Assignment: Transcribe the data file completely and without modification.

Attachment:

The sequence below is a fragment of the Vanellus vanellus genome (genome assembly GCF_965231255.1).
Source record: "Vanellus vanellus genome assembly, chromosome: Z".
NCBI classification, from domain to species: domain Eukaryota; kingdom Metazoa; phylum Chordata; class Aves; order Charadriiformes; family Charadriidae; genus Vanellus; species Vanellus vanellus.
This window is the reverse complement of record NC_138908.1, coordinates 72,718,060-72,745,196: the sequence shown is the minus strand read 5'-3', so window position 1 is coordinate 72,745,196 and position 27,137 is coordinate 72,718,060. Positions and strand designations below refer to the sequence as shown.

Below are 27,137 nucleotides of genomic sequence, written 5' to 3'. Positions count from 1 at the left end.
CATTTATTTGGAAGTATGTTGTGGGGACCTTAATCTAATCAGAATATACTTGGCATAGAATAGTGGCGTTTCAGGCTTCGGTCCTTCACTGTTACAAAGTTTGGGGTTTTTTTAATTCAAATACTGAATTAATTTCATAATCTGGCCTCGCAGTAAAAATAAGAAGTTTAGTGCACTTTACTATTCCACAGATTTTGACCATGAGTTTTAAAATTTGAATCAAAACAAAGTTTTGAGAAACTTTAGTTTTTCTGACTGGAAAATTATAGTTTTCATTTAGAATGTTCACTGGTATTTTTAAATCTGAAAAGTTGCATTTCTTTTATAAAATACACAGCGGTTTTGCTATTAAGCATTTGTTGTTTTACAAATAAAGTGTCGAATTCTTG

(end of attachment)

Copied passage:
The sequence below is a fragment of the Vanellus vanellus genome (genome assembly GCF_965231255.1).
Source record: "Vanellus vanellus genome assembly, chromosome: Z".
NCBI classification, from domain to species: domain Eukaryota; kingdom Metazoa; phylum Chordata; class Aves; order Charadriiformes; family Charadriidae; genus Vanellus; species Vanellus vanellus.
This window is the reverse complement of record NC_138908.1, coordinates 72,718,060-72,745,196: the sequence shown is the minus strand read 5'-3', so window position 1 is coordinate 72,745,196 and position 27,137 is coordinate 72,718,060. Positions and strand designations below refer to the sequence as shown.

Below are 27,137 nucleotides of genomic sequence, written 5' to 3'. Positions count from 1 at the left end.
CATTTATTTGGAAGTATGTTGTGGGGACCTTAATCTAATCAGAATATACTTGGCATAGAATAGTGGCGTTTCAGGCTTCGGTCCTTCACTGTTACAAAGTTTGGGGTTTTTTTAATTCAAATACTGAATTAATTTCATAATCTGGCCTCGCAGTAAAAATAAGAAGTTTAGTGCACTTTACTATTCCACAGATTTTGACCATGAGTTTTAAAATTTGAATCAAAACAAAGTTTTGAGAAACTTTAGTTTTTCTGACTGGAAAATTATAGTTTTCATTTAGAATGTTCACTGGTATTTTTAAATCTGAAAAGTTGCATTTCTTTTATAAAATACACAGCGGTTTTGCTATTAAGCATTTGTTGTTTTACAAATAAAGTGTCGAATTCTTG